The risk of serious infections is higher for patients with multiple sclerosis (MS) taking rituximab than for those on natalizumab or fingolimod, and this increased risk is even more pronounced when compared with patients prescribed interferon beta and glatiramer acetate, results of a new study suggest.
Use of herpes antivirals was similar among patients taking rituximab and those taking interferon beta and glatiramer acetate, and this was lower than in those taking natalizumab and fingolimod, researchers found.
The analysis did not uncover any fatal cases of infection, possibly because of efforts to mitigate risks associated with varicella for fingolimod, and John Cunningham (JC) polyomavirus-associated progressive multifocal leukoencephalopathy (PML) with natalizumab, they note.
The new results are in line with research showing that first-generation therapies — the interferons and glatiramer acetate — are associated with a lower risk of infections, although research also shows that these agents are less efficacious than newer drugs, study author Thomas Frisell, PhD, associate professor, Clinical Epidemiology Division, Karolinska Institute, Stockholm, Sweden, told Medscape Medical News.
While infections are a factor in prescribing MS drugs, clinicians often don’t have a choice, said Frisell.
“When you need a more potent drug, you need to pick between natalizumab, fingolimod, and rituximab. For few patients would the choice be based on these infection risks; it’s more a matter that patients and physicians be aware of these infection risks,” Frisell explained.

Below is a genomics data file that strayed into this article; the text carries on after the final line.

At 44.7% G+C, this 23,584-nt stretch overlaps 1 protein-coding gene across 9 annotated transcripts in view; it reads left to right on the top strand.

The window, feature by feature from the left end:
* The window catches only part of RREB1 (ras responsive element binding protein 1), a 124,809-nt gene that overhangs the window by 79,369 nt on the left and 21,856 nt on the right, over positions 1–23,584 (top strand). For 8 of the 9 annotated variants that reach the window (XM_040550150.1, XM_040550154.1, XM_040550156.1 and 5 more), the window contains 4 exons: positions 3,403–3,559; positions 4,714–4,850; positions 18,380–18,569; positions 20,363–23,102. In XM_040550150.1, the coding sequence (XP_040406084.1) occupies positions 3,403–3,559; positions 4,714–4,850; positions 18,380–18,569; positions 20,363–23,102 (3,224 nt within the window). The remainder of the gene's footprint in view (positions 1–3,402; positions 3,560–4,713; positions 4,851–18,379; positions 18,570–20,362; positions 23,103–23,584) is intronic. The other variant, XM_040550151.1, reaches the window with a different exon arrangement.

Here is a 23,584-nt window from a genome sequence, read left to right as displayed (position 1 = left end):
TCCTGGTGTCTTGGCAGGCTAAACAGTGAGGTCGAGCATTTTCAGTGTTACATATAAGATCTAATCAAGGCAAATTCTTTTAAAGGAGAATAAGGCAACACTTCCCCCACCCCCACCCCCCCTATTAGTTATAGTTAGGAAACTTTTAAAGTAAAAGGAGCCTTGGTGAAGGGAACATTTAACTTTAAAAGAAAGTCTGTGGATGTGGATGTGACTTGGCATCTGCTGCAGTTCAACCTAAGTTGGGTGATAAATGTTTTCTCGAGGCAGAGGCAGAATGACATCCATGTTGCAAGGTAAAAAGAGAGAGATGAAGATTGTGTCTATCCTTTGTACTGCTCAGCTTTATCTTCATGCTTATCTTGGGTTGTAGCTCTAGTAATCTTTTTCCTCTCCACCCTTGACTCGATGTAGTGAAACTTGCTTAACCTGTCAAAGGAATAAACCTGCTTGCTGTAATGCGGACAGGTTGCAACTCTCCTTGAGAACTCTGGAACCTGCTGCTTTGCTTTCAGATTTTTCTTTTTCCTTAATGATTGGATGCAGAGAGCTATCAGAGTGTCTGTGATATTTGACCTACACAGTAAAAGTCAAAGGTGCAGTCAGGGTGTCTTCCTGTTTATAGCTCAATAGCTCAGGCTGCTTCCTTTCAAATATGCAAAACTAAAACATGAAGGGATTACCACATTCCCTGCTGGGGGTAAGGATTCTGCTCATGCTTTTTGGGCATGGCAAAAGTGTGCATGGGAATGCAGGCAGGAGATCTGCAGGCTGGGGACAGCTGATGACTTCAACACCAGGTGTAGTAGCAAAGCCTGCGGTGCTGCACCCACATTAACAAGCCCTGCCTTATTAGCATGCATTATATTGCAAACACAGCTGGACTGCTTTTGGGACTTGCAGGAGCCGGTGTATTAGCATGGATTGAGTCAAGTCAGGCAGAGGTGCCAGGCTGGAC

The paper was published online October 7 in JAMA Neurology.
Over the past decade or so, several new disease-modifying therapies (DMTs) for MS have come on the market. Although these treatments have different modes of action, they all interfere with the patient’s immune response, raising concerns about susceptibility to infections.
“Of all the conceivable adverse events with these medications, infections are on top of the list,” said Frisell.
For example, research shows that natalizumab increases the risk for life-threatening PML, and herpes zoster is a concern with several treatments, although it has been specifically associated with fingolimod.
Few Data for Rituximab
But few data are available on infection risks associated with the anti-CD20 antibody rituximab, which is extensively used off-label to treat MS in Sweden, said Frisell. “This is the first time that we have been able to show data on anti-CD20 therapy use in real-world patients.”
Rituximab, originally a cancer drug, is approved for rheumatoid arthritis and some other immune-mediated diseases, but not MS, said Frisell.
The study included all patients with relapsing-remitting MS whose data were recorded in the Swedish MS register (SMSreg) and who started treatment between January 1, 2011, and December 31, 2017. The SMSreg covers about 80% of all patients with MS in Sweden.
Researchers linked the SMSreg to other registries to compare the infection risks among users of the different treatments.